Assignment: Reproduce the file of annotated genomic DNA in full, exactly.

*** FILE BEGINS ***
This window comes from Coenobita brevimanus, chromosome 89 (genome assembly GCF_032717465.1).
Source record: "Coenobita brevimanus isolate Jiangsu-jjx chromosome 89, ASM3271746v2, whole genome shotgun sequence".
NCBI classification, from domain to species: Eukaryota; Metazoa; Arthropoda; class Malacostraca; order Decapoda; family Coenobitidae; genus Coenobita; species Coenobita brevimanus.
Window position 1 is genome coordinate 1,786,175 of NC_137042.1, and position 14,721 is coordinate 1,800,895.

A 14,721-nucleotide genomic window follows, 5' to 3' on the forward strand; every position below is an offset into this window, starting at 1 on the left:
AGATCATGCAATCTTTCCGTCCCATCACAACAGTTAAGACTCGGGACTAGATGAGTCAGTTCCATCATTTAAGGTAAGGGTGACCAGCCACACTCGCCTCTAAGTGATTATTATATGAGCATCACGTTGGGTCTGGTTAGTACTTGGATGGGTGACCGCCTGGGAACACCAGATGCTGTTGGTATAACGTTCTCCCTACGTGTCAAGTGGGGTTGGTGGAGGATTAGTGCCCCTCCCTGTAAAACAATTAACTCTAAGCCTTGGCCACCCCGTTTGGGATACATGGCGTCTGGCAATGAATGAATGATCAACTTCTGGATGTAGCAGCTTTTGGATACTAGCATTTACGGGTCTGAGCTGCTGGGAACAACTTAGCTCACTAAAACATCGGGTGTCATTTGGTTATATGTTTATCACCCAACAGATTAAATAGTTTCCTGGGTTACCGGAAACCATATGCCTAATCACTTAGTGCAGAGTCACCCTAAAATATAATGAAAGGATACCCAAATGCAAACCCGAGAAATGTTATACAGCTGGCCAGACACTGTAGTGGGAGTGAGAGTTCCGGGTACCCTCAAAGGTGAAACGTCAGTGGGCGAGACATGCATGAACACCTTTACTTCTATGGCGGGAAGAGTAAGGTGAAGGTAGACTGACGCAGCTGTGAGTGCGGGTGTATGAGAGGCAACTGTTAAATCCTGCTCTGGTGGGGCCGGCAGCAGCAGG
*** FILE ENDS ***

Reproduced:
This window comes from Coenobita brevimanus, chromosome 89 (genome assembly GCF_032717465.1).
Source record: "Coenobita brevimanus isolate Jiangsu-jjx chromosome 89, ASM3271746v2, whole genome shotgun sequence".
NCBI classification, from domain to species: Eukaryota; Metazoa; Arthropoda; class Malacostraca; order Decapoda; family Coenobitidae; genus Coenobita; species Coenobita brevimanus.
Window position 1 is genome coordinate 1,786,175 of NC_137042.1, and position 14,721 is coordinate 1,800,895.

A 14,721-nucleotide genomic window follows, 5' to 3' on the forward strand; every position below is an offset into this window, starting at 1 on the left:
AGATCATGCAATCTTTCCGTCCCATCACAACAGTTAAGACTCGGGACTAGATGAGTCAGTTCCATCATTTAAGGTAAGGGTGACCAGCCACACTCGCCTCTAAGTGATTATTATATGAGCATCACGTTGGGTCTGGTTAGTACTTGGATGGGTGACCGCCTGGGAACACCAGATGCTGTTGGTATAACGTTCTCCCTACGTGTCAAGTGGGGTTGGTGGAGGATTAGTGCCCCTCCCTGTAAAACAATTAACTCTAAGCCTTGGCCACCCCGTTTGGGATACATGGCGTCTGGCAATGAATGAATGATCAACTTCTGGATGTAGCAGCTTTTGGATACTAGCATTTACGGGTCTGAGCTGCTGGGAACAACTTAGCTCACTAAAACATCGGGTGTCATTTGGTTATATGTTTATCACCCAACAGATTAAATAGTTTCCTGGGTTACCGGAAACCATATGCCTAATCACTTAGTGCAGAGTCACCCTAAAATATAATGAAAGGATACCCAAATGCAAACCCGAGAAATGTTATACAGCTGGCCAGACACTGTAGTGGGAGTGAGAGTTCCGGGTACCCTCAAAGGTGAAACGTCAGTGGGCGAGACATGCATGAACACCTTTACTTCTATGGCGGGAAGAGTAAGGTGAAGGTAGACTGACGCAGCTGTGAGTGCGGGTGTATGAGAGGCAACTGTTAAATCCTGCTCTGGTGGGGCCGGCAGCAGCAGG